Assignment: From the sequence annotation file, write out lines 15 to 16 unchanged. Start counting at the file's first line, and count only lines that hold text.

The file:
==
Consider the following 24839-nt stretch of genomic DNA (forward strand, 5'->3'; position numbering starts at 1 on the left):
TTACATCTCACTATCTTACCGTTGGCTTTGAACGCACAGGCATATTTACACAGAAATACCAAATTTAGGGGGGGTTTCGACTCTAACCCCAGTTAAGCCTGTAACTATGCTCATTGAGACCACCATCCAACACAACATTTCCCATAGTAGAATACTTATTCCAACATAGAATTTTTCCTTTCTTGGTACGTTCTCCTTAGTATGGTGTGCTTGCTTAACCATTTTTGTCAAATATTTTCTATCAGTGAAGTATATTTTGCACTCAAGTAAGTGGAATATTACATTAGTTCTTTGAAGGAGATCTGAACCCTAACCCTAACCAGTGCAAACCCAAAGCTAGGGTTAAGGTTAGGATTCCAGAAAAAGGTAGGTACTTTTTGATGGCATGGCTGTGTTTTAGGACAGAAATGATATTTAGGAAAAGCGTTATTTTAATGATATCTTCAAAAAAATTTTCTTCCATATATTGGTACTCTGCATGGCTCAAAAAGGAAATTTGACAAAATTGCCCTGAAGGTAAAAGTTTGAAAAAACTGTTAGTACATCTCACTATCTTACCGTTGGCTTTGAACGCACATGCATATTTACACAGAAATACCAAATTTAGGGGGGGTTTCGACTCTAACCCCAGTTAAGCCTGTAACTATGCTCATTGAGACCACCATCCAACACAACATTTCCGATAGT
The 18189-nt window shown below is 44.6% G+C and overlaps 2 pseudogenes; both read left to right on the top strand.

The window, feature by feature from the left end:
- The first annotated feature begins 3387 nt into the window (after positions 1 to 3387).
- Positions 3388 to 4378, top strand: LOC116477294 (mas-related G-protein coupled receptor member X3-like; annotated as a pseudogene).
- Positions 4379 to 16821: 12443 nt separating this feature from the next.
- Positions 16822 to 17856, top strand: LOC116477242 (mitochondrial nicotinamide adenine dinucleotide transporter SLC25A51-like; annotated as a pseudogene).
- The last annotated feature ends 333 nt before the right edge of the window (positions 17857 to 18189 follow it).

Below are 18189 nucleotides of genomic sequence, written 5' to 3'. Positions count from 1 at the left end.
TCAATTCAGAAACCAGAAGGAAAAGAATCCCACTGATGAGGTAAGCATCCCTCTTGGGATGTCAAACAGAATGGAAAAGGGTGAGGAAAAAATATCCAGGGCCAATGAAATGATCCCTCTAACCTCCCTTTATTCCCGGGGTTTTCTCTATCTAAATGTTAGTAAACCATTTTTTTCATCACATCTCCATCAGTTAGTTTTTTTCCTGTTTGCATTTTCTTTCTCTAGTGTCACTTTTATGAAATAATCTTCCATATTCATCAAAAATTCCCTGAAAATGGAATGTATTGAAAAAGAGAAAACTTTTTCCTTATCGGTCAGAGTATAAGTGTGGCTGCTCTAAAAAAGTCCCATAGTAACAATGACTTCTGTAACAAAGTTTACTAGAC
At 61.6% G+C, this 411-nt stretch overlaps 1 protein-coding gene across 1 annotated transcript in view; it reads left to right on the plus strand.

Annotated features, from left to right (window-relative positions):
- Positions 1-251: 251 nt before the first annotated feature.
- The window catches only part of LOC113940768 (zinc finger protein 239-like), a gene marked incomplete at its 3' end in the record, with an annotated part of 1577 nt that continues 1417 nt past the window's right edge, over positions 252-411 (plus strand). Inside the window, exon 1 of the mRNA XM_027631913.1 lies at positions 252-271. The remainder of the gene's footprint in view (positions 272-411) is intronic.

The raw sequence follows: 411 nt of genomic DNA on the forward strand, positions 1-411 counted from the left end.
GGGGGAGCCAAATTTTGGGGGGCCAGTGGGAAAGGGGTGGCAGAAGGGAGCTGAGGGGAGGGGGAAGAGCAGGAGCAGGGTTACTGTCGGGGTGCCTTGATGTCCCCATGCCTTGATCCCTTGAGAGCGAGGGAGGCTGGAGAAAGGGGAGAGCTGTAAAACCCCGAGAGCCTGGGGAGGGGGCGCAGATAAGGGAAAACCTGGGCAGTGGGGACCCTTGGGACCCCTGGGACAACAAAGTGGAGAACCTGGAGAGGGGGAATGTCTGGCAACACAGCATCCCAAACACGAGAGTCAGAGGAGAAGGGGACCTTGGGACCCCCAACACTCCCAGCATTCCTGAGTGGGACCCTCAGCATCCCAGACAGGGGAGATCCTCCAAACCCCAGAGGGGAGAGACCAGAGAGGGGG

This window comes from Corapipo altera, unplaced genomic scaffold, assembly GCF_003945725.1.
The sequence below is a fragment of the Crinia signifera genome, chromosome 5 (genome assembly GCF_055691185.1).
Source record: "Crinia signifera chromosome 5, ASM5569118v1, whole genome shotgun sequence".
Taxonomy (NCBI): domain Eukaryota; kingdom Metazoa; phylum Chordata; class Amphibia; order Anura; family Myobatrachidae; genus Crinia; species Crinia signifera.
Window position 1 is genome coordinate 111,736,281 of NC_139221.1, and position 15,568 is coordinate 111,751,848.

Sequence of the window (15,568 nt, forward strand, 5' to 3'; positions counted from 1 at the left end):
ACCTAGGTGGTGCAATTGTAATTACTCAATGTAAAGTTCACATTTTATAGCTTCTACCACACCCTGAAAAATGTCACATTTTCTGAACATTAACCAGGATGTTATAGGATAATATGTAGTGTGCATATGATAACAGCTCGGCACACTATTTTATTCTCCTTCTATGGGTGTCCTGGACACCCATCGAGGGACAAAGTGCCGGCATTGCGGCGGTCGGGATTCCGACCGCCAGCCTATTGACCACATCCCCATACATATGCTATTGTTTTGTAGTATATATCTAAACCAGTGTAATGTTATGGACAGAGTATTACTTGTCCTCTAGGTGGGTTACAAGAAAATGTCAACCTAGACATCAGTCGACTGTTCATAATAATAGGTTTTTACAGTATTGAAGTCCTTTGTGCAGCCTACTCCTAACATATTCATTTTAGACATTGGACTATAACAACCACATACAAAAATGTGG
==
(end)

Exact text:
- The window catches only part of LOC113940768 (zinc finger protein 239-like), a gene marked incomplete at its 3' end in the record, with an annotated part of 1577 nt that continues 1417 nt past the window's right edge, over positions 252-411 (plus strand). Inside the window, exon 1 of the mRNA XM_027631913.1 lies at positions 252-271. The remainder of the gene's footprint in view (positions 272-411) is intronic.

The raw sequence follows: 411 nt of genomic DNA on the forward strand, positions 1-411 counted from the left end.